Math is hard with big numbers so here it goes...No it’s not.
There are ~330,000,000 people in the US.
10% would be 33,000,000 *Rates seen in Italy
5% would be 16,500,000
1% would be 3,300,000 *Global rate claim 1-5%
.5% would be 1,650,000
.4% would be 1,320,000 *CDC rate claim, excluding deaths not tested/counted
So 1.3 million people would die if we let .4% of the population die. It sounds, small, but .. math.
Take also into account that older people and people with underlying conditions (overweight, obese, diabetes, high blood pressure, etc) have the highest chance of death as well, and lets be honest - there are a lot of both of those groups that exist in US.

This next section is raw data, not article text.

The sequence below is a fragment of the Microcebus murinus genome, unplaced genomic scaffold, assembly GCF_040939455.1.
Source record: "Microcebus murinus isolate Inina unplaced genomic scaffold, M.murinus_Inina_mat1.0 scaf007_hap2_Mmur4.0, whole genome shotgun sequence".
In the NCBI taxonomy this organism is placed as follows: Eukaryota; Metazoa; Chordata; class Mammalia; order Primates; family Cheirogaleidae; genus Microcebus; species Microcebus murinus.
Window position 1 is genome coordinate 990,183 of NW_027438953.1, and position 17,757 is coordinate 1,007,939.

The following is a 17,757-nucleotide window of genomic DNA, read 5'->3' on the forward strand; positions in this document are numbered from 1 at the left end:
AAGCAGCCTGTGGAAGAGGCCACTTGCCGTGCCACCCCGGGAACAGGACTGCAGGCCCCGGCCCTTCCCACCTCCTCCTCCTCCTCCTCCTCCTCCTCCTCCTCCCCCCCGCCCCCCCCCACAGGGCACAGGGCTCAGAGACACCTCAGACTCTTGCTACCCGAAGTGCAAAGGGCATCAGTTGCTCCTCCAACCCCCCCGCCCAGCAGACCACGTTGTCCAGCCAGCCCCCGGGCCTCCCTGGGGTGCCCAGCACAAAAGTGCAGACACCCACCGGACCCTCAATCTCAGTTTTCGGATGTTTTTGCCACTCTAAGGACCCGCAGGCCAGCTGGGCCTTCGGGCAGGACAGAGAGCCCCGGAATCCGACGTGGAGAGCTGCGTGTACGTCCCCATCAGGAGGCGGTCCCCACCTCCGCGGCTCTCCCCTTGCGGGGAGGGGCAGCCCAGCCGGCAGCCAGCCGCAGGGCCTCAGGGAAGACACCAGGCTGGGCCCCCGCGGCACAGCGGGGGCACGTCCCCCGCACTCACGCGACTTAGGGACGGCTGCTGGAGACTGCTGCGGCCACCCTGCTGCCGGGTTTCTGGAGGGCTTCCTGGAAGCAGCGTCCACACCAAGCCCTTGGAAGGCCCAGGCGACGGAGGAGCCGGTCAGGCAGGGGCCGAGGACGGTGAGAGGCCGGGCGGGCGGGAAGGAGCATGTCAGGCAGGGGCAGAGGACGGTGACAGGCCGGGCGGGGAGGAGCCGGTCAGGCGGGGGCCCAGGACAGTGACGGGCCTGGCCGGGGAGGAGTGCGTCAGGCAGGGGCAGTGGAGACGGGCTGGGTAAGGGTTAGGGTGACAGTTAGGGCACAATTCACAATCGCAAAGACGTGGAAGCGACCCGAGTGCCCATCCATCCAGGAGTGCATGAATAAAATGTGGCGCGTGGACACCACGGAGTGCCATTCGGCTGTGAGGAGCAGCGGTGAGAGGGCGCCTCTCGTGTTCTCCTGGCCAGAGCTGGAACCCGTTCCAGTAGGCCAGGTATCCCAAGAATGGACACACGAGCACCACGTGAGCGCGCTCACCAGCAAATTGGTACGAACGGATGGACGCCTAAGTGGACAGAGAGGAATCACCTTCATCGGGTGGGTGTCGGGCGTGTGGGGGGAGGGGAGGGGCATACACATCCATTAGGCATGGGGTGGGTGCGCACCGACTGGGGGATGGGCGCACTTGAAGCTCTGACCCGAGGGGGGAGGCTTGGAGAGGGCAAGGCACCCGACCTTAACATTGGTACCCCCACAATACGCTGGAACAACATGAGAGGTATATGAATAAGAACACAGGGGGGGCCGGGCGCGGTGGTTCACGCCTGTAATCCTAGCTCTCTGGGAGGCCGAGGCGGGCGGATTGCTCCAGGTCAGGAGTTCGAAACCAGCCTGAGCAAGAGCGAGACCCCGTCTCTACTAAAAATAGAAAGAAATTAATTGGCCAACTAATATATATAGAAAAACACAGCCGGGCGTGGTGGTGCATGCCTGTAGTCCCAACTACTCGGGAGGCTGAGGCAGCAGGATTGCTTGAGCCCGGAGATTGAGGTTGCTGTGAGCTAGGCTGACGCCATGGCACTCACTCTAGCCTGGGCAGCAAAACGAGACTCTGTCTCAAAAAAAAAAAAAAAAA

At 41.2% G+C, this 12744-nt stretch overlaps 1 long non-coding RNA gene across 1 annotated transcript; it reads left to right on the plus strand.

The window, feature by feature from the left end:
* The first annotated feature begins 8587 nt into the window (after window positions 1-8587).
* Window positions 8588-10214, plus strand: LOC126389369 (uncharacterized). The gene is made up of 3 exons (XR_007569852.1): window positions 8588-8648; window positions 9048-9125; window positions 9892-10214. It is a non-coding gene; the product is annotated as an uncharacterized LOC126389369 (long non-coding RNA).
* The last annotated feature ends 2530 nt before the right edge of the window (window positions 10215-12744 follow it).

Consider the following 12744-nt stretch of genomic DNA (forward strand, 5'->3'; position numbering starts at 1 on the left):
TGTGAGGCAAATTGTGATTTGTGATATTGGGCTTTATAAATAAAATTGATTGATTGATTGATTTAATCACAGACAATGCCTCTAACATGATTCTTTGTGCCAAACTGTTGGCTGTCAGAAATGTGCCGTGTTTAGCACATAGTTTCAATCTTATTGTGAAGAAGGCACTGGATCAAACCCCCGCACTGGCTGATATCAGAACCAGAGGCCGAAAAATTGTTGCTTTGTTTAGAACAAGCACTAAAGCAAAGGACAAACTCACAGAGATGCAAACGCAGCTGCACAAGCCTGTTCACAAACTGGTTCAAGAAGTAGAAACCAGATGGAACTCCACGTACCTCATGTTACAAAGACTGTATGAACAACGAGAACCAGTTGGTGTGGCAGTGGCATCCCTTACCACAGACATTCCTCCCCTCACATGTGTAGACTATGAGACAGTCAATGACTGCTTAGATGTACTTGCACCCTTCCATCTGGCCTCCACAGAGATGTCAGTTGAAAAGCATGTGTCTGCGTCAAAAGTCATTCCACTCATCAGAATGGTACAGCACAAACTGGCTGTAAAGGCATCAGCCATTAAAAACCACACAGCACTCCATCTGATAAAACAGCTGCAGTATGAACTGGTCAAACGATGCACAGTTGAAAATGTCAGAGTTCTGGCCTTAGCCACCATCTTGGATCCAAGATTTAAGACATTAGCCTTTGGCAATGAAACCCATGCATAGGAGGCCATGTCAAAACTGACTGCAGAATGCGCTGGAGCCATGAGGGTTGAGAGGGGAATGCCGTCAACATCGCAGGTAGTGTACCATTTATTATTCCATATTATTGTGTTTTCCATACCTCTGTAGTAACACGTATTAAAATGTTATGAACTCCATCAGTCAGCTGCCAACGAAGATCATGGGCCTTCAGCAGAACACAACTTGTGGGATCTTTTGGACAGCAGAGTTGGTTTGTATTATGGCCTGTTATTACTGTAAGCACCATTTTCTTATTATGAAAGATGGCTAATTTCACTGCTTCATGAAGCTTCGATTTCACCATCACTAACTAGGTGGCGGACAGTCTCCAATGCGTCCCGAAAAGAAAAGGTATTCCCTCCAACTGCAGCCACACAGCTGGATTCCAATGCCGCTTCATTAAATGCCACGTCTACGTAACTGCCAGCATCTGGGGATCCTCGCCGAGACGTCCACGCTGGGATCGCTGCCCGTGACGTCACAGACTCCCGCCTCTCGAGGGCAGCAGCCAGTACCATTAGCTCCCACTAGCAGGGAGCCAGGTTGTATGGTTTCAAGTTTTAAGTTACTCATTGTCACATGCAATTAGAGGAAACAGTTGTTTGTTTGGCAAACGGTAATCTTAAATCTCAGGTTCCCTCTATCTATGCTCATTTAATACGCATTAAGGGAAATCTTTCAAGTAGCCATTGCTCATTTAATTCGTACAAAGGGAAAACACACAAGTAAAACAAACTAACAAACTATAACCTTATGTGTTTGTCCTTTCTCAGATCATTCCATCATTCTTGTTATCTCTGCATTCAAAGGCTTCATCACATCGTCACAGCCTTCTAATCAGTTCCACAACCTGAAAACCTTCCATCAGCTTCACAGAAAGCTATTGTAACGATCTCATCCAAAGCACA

The age factor -
48% death rate for 75+
22% death rate for 45-77
3.9% death rate for 18-44
That doesn't include the ones with ongoing life long impact to their bodies because instead of death they had strokes, heart attacks, months on a ventilator, etc.
So again, please tell me how my number was wrong?